Thursday, October 18, 2012

[Victims of Court Corruption] Is The Constitution a Binding Document For Today?

Is The Constitution
a Binding Document For Today?

By Ron Branson

The Question Presented:

Ron, I received this in an email, and admittedly only listened to part of it. But that part is/was absolutely troubling. It has to do with "contract law." And from the limited knowledge I posses, it makes perfect sense to me.

If a party to a contract dies, the contract becomes void, as opposed to being mandated on the next of kin, correct? The reason I ask is, since the original signers of the Constitution have all passed, the "contract" is unenforceable, correct? And we the people are effectively without a signed "contract" between our government and ourselves, correct?

The argument on the audio of the below link kept me awake last night trying to convince myself that I'm missing something, some important detail, that, besides the present day violations of the supreme law, the US Constitution is still valid, and in effect.

This is a complete game changer that I've never even considered. I won't take your reply as "legal advice", but as "educated, respected opinion", which I'd like to thank you in advance for. I understand how important your time is, and I would really appreciate it if you could spare some time, however brief, for the consideration of my dilemma.

Again, thanks for all you do, Ron. It is an honor for me to be able to contact you on this off topic matter.

Best of Regards


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Ron Branson's Response To The question:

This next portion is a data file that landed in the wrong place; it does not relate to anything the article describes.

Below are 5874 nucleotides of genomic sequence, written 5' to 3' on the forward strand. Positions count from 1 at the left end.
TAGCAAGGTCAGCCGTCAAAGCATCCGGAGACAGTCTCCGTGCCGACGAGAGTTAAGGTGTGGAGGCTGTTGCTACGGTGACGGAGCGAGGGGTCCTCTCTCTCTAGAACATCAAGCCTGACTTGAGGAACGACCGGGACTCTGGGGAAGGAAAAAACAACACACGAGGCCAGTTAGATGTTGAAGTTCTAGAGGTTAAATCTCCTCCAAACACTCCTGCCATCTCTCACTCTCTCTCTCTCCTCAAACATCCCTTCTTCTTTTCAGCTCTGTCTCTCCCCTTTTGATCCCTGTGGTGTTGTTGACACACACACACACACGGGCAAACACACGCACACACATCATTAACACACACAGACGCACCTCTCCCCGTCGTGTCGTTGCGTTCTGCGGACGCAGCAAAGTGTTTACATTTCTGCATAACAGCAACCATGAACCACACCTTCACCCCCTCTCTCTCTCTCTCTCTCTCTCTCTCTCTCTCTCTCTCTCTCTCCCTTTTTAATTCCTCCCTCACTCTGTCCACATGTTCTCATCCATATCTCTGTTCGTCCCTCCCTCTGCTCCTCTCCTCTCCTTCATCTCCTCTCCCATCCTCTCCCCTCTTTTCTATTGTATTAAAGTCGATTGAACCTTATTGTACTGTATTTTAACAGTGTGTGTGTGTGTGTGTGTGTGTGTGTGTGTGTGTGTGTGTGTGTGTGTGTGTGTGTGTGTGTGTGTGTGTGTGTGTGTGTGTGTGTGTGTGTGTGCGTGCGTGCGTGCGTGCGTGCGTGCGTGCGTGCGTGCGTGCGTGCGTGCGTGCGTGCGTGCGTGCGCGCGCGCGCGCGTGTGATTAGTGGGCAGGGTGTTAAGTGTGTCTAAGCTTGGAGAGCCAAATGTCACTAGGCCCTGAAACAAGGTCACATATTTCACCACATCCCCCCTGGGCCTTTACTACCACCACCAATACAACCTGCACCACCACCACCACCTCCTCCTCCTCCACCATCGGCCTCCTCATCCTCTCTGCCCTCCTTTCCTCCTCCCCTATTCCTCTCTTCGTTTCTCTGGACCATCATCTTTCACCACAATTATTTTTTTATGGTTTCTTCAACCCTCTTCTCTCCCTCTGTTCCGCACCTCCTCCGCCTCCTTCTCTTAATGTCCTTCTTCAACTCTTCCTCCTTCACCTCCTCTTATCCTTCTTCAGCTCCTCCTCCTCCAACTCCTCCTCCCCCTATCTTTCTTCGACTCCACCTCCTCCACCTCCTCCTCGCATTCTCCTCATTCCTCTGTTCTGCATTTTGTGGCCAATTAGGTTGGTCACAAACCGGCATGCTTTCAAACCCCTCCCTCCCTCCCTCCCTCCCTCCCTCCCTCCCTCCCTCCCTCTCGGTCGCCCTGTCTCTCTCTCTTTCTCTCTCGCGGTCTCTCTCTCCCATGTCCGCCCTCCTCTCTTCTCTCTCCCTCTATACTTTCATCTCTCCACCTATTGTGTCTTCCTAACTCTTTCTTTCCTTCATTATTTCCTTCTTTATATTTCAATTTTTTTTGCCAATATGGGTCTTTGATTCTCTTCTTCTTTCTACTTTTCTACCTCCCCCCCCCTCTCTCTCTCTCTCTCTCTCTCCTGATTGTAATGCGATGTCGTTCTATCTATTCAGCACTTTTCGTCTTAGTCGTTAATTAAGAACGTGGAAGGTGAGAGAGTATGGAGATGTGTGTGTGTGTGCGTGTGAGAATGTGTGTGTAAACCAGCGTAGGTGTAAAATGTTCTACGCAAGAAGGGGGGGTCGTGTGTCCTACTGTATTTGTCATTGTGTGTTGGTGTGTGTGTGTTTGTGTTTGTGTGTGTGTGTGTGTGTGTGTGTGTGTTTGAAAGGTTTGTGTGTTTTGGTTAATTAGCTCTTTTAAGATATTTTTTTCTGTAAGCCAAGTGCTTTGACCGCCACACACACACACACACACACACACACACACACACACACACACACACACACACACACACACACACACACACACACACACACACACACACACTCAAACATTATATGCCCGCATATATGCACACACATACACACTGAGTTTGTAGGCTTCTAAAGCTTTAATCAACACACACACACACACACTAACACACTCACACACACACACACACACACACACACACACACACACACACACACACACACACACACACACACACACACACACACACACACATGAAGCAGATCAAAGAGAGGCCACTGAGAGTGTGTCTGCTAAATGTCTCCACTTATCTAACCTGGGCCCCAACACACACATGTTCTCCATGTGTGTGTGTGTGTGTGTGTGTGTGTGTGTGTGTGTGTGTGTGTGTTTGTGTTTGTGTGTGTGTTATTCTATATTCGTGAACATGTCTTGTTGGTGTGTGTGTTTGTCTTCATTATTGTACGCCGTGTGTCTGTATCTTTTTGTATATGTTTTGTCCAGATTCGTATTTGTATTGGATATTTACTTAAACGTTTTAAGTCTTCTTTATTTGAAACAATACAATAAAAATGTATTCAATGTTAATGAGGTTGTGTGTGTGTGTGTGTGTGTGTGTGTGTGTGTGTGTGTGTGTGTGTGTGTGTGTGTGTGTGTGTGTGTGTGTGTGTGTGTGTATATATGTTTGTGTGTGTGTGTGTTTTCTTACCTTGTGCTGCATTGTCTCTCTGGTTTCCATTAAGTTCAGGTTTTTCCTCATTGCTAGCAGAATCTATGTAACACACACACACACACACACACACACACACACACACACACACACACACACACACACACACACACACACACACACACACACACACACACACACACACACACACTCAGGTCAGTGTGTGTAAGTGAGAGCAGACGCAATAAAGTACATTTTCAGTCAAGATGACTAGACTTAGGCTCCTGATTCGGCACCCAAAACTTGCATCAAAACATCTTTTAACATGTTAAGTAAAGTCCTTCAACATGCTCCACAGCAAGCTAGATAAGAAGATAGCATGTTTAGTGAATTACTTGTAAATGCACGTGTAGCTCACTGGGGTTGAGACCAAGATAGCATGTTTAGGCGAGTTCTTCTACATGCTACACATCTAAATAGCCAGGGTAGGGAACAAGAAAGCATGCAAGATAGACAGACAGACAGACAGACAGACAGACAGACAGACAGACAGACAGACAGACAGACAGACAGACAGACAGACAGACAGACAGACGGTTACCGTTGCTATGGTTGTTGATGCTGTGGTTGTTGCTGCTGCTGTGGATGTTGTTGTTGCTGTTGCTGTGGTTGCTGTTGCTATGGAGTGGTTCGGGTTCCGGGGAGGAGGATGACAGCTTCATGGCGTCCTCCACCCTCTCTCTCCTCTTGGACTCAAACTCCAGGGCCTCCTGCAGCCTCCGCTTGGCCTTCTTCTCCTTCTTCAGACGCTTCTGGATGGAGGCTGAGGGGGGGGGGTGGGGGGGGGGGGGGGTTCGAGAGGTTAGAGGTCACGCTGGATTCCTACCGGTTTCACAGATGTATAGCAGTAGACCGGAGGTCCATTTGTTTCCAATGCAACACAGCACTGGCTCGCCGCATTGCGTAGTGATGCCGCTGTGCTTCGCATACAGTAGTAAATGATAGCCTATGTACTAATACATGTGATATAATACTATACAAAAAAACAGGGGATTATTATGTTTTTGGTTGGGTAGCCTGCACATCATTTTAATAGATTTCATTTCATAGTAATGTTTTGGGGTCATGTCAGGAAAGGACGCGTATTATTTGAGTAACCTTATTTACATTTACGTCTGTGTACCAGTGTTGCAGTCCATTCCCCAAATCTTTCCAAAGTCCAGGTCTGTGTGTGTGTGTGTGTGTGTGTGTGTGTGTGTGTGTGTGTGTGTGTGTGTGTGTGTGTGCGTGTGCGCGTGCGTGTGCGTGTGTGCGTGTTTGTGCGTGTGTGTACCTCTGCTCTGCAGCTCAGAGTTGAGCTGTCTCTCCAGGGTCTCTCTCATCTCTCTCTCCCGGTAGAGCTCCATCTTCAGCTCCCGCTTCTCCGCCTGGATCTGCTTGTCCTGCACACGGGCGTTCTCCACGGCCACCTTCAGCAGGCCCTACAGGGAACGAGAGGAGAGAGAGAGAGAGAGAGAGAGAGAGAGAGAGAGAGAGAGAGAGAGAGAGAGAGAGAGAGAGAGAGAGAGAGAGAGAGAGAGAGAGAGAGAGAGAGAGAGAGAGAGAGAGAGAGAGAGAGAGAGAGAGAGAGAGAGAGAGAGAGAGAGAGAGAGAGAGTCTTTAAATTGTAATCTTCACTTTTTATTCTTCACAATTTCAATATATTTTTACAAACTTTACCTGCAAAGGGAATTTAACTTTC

Essentially, a contract is between two (or more) living parties. However, such a contract can include one's posterity. Here in Los Angeles, the original owner of the estate property identified as "Griffith Park," was deeded to the City of Los Angeles with the specific provision that it shall always offer free access of the public to the park, and should the City ever charge for access, they shall forfeit the park to the original owner's posterity.

For many years Griffith Park was freely accessible to all. However, a few years back the City decided to impose an entrance fee for access. The original owner's offspring then filed a complaint against the City for repossession, and the City recanted.

Now as to the Constitution, it states, "We the People of the United States, ... establish ... the blessings of liberty to ourselves and our posterity, do ordain and establish this Constitution...."  The answer to your question then turns on who are the parties to the contract, and who are their posterity.

  Ron Branson        


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